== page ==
Enough is enough. Telefónica O2 has lost another customer and I hope this hasn’t been the last one.
The company has annoyed me with their marketing practices for several years. Their dealers bother us at our home with offers we didn’t ask for nor are interested in. Moreover those people are often just stupidly assertive idiots, the last example being a guy offering TV services without having any idea what terrestrial digital broadcasting is. This is accompanied by numerous phone calls trying to persuade us to switch to more expensive services. No other telecommunication company behaves this way here. The last straw was when they became almost successful to persuade my wife that she would save her money by switching from prepaid mobile phone service to a more expensive tariff. She would pay the same money or more for the same service and she would have to sign this deal for two years. I got angry and looked around. I’ve found O2 was right at least with one argument: The current prepaid service was unnecessarily expensive. Switching to another mobile phone operator, Vodafone, should save at least one third of the current spendings.
So we rejected the expensive offer and decided to leave O2. Our telecommunication law is civilized enough to allow switching to another operator while retaining the original phone number. In theory, it should be easy and fast, taking only a few days when leaving prepaid services. So we tried to do it.
The process starts with ordering phone number transfer (and services) from the new operator. We did this on some Tuesday. The next step is to send an SMS requesting the old operator to cancel the prepaid service and to free the phone number for the transfer, we did this on Thursday evening. According to national regulations the process should take at most 2 working hours to authorize (or deny) the request and another 5 working hours to free the number after successful authorization. So I expected the process should be finished during Friday. We received an immediate SMS confirmation of receiving the request. In the Friday morning we received a phone call from Telefónica O2 offering us benefits if we decide to remain with them. We rejected it and then nothing else happened. On Monday I called Vodafone asking them whether it’s OK that nothing happened at O2 about the transfer. They told me the time limit to authorize the request is 5 working days. I think they were a bit incompetent, confusing monthly tariff services with prepaid services. But I waited for another day. Being doubtful about the process I called O2 on Tuesday asking them about the transfer status. They told me there is no transfer in progress and I should first send the cancellation SMS. My argument that we already had done it several days ago, its reception had been confirmed and we had received call from them offering us to stop the process was of no help. The lady on hotline was kind and perhaps really had no idea what happened. Well, mistakes can occur and I can understand that.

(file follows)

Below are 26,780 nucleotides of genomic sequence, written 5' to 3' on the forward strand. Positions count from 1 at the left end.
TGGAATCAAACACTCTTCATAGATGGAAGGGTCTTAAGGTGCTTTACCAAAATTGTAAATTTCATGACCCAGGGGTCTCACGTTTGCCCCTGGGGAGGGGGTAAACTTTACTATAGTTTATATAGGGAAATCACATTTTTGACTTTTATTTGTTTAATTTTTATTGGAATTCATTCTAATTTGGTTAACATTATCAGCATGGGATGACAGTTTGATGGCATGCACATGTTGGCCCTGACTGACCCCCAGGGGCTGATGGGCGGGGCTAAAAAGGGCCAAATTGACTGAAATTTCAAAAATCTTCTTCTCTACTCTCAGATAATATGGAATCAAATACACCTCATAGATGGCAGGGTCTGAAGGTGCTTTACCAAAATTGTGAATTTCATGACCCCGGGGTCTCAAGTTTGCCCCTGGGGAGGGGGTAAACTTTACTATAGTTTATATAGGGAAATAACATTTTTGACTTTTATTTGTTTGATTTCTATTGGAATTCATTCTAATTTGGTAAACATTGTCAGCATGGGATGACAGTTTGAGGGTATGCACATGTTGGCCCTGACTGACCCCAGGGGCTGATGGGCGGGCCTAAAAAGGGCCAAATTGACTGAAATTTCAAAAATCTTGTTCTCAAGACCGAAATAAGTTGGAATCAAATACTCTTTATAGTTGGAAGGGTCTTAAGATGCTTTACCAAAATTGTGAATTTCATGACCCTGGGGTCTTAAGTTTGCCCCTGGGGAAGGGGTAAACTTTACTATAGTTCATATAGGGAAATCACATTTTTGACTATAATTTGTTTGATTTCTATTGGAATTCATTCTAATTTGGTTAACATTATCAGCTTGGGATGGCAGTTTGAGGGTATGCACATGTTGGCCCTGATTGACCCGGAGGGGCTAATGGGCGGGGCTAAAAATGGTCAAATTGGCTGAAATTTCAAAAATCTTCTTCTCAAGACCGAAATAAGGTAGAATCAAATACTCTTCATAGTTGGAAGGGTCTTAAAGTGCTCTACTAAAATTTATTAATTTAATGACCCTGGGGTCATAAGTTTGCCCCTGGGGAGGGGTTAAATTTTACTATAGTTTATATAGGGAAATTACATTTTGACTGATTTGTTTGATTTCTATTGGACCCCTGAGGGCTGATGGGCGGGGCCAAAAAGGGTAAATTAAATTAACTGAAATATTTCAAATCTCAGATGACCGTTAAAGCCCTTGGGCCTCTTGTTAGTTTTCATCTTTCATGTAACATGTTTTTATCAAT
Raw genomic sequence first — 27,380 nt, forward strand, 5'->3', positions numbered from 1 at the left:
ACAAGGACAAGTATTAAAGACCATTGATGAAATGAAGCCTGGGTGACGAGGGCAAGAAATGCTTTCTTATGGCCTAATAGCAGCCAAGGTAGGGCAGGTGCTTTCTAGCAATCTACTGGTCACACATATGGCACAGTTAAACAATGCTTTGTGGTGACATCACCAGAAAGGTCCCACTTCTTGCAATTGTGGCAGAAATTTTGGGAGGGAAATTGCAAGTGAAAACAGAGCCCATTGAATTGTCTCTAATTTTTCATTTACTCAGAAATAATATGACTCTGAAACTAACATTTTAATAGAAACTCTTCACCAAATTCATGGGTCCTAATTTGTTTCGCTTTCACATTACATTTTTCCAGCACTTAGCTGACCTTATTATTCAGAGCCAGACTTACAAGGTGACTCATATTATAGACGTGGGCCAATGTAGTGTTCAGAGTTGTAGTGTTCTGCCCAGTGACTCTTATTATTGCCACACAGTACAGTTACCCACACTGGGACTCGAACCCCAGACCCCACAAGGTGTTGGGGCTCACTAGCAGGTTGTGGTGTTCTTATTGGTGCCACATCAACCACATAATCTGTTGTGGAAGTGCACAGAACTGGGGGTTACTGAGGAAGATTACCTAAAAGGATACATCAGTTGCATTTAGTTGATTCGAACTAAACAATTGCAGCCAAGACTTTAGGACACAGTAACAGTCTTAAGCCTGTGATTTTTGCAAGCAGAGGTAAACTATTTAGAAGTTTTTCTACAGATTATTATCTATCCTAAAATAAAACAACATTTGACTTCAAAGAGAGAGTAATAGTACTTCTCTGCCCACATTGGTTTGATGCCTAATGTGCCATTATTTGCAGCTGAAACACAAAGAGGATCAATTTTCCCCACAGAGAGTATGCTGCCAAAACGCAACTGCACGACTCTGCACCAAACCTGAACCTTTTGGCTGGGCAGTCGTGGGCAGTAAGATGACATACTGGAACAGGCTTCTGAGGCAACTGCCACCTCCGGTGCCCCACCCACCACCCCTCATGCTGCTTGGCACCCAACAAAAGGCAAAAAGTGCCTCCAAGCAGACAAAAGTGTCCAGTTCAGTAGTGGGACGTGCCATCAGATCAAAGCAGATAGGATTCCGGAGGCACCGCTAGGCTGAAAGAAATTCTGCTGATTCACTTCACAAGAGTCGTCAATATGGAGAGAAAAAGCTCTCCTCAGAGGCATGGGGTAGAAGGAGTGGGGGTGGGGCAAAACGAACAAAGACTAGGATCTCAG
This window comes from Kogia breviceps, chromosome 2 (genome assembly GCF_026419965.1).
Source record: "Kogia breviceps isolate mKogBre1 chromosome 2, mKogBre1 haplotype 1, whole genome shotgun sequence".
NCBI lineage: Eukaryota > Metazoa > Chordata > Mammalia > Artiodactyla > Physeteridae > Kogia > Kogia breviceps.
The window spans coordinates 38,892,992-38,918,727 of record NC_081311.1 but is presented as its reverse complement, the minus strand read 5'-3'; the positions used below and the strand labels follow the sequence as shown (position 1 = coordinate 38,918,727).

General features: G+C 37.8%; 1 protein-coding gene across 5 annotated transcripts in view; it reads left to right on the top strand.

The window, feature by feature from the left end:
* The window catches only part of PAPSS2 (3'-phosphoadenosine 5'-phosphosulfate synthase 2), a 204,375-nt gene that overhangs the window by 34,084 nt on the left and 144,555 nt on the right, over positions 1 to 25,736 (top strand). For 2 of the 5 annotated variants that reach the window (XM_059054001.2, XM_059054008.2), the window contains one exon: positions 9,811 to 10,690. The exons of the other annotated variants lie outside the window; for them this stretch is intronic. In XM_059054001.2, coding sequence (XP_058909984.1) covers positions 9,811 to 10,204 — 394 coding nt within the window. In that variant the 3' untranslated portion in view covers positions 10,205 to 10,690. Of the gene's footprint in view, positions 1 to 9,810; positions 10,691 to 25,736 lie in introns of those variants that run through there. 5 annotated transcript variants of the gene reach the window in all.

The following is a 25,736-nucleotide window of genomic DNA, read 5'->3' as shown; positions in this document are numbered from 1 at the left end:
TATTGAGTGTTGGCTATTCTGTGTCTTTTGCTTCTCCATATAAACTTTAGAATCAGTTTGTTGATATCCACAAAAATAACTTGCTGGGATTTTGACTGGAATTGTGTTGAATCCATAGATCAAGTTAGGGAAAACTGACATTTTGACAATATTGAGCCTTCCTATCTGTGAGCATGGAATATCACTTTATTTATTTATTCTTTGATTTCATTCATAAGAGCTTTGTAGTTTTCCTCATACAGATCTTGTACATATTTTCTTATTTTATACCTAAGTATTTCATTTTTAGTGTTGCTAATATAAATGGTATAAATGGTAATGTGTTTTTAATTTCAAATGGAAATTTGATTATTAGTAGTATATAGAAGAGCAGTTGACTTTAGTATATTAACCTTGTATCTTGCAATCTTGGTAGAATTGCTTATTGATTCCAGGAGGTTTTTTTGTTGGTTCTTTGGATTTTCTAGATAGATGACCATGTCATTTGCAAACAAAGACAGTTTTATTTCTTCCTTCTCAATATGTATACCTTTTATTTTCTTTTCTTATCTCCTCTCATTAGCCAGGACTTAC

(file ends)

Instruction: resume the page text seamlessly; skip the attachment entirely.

So on Tuesday evening we sent another cancellation request. This time we received several additional confirmations during Wednesday and the request was successfully authorized. It took more than two working hours but this time it at least succeeded and it was processed without excessive delay. But against my expectation the phone number hasn’t been freed on Wednesday. Instead, we received an SMS offering us free credit of 300 Kč each month for half a year if we stop the transfer process. What a deal! Just before we decided to leave they had offered us that we should pay at least 300 Kč each month for two years. Well, who would take such a company seriously? So we ignored the offer and waited.
On Thursday we were leaving our country for a trip so I called O2 again and asked about the transfer status. They told me it was all right and they have 5 days to finish it. In my interpretation of the regulations it is just 5 working hours after successful authorization but I didn’t waste my energy arguing with the hotline operator. I was already happy they haven’t discarded our request this time.
We didn’t receive any further notification from O2 but our mobile phone number was transferred and we successfully moved to Vodafone on the next Wednesday. Who knows, perhaps the transfer confirmation got lost as we were in roaming (but why?). If Vodafone chose the first possible day for the actual transfer, the phone number had been freed on Monday. So the whole process, which should take according to official regulations just one working day actually took about 7 working days.
I’d like to file a complaint to the regulation authority, but I’m afraid my record of the events is incomplete to trace it easily. But I can suggest you:
- If you use O2 services, try to leave them. They might at least offer you a
much better deal than when they attempted to suck more money from you. 2. If you decide to transfer your phone number from O2 to another operator, watch and record the process carefully. If it doesn’t correspond to regulations, please complain to regulation authorities. According to various stories on Internet our experience with O2 is no way unique and complaining to authorities is probably the only way to force Telefónica O2 to behave properly.
Well, due to their horrible business politics Telefónica O2 has already lost 2 fixed lines and 2 SIM cards in our family during the last year. And I hope the process will continue – let’s pay our money to less arrogant phone operators.